Elements of the Financial and Economic Costs of Disability to Households in South Africa
This study is commissioned as part of South Africa’s efforts to “accelerate the implementation of the Convention on the Rights of Persons with Disabilities (CRPD)” under the leadership of the former South African Department for Women, Children and People with Disabilities, the Department of Social Development in collaboration with UNICEF. The study identifies the elements of economic vulnerability to households with people with disabilities in South Africa. It serves as an international benchmark and is potentially the first study in a low to middle income country (LMIC) that investigates opportunity costs and out-of-pocket costs combined for households with different types of disabilities. Selected results of the study are made available via the Department of Social Development (DSD).
The study seeks to describe elements of the economic vulnerability as related to health, education and employment. In particular the study seeks to:
- Estimate opportunity costs of disability for households with disabled family members (both adults and children)
- Estimate disability-related out-of-pocket costs (e.g. support, accommodation and assistive devices) currently borne by people with disabilities and their households
- Identify the effect of a disability grant and extent of current tax rebates claimed (or reimbursed) for disability-related expenses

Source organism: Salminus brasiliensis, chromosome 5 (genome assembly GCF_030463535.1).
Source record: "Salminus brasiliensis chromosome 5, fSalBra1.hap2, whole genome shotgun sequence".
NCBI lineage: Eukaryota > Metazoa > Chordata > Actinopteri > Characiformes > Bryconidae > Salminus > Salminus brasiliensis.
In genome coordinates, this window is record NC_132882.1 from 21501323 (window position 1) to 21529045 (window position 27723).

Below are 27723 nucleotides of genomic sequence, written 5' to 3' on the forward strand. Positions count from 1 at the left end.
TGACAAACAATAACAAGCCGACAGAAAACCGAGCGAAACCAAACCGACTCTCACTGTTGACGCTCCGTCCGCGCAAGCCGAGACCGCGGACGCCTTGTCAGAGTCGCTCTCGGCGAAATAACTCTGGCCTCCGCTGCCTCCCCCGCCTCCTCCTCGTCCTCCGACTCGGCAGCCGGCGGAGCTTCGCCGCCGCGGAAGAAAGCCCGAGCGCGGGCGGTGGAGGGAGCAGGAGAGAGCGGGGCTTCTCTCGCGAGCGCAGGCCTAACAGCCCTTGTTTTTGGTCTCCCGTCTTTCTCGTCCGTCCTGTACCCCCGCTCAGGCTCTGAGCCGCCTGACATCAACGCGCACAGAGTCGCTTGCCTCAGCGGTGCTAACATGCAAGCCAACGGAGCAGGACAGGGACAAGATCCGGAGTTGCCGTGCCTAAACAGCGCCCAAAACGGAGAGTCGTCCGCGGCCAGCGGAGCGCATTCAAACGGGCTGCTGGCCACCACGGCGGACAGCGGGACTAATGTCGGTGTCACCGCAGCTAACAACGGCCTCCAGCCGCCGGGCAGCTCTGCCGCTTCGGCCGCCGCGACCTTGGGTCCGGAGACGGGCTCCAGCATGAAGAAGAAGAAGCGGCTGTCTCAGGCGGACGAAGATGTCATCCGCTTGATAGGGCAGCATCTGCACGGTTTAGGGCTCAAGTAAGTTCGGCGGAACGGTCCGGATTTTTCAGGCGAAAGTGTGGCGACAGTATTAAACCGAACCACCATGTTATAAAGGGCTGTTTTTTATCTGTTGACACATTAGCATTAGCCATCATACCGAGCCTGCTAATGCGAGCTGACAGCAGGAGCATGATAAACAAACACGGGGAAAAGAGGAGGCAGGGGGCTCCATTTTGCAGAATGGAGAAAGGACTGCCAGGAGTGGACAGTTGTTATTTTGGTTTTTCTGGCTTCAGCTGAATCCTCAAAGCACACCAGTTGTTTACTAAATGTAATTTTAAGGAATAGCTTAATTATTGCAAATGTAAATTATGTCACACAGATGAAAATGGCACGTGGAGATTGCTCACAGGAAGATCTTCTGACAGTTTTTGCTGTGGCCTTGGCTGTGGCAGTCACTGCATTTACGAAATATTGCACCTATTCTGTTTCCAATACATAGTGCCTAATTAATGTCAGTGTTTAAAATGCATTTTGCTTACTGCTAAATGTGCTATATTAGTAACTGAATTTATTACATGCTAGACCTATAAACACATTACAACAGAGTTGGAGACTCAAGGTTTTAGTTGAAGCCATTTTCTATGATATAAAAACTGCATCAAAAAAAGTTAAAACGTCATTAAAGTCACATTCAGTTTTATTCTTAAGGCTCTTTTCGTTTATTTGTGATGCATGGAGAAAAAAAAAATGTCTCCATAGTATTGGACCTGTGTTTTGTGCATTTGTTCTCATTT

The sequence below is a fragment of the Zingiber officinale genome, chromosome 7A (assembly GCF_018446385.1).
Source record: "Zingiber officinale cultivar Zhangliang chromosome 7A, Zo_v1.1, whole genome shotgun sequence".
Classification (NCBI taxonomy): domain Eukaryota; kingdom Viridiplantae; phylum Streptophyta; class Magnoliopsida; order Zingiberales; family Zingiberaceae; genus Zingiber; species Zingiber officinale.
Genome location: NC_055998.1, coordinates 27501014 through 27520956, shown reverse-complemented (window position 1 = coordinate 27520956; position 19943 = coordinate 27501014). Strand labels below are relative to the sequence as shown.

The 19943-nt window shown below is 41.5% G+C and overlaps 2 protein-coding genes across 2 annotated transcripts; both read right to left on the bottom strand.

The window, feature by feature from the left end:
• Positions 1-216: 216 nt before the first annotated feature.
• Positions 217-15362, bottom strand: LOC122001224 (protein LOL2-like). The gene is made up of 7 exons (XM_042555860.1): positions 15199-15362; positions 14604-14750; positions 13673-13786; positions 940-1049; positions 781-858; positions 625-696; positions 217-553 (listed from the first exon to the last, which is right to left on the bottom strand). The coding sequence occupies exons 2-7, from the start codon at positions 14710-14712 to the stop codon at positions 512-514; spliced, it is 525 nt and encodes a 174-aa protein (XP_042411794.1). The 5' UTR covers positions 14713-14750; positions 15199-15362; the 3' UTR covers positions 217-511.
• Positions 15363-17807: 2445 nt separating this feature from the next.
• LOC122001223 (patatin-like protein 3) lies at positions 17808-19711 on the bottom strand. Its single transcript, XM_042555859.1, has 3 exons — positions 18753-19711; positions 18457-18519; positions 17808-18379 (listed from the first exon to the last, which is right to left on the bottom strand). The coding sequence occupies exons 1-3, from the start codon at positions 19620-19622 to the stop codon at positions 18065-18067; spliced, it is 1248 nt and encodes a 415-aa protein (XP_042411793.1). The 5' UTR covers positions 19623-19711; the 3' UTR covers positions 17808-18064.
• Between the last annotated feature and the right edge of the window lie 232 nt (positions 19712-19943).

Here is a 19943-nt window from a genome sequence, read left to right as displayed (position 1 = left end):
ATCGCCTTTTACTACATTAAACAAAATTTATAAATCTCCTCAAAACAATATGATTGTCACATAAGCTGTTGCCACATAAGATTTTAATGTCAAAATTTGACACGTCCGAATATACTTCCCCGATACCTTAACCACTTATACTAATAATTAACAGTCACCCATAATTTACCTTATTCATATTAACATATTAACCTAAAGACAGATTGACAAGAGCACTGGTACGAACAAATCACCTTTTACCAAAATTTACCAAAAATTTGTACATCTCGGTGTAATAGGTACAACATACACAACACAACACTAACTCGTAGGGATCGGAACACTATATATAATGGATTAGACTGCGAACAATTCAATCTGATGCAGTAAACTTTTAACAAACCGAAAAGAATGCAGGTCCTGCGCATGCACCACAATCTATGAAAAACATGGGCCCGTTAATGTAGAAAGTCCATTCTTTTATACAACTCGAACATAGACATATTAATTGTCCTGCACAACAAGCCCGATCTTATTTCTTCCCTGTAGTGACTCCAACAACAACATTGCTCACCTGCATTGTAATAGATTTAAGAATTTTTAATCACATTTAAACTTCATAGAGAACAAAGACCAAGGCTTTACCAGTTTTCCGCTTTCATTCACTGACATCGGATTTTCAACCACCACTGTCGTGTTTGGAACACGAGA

- Analyse disability-related costs of households with people with disabilities (only education, health and employment) which are currently borne by households with disabled family members, but which should be borne by the state
- Determine the types and range of services needed to accommodate persons and children with disabilities in South Africa in order to reduce economic vulnerability.
The study uses a model of economic vulnerability and the human capital model as a theoretical base. The researchers develop a conceptual framework and model to investigate the economic vulnerability in regards to opportunity costs, disability-related out-of-pocket costs and social protection mechanisms. It makes use of existing data sets, such as the South African census and General households’ survey, as well as the collection of primary data using Expert Group Discussion and an economic questionnaire.
Hanass-Hancock, J. and Grant, K., 2010, National response to disability and HIV in Eastern and Southern Africa HEARD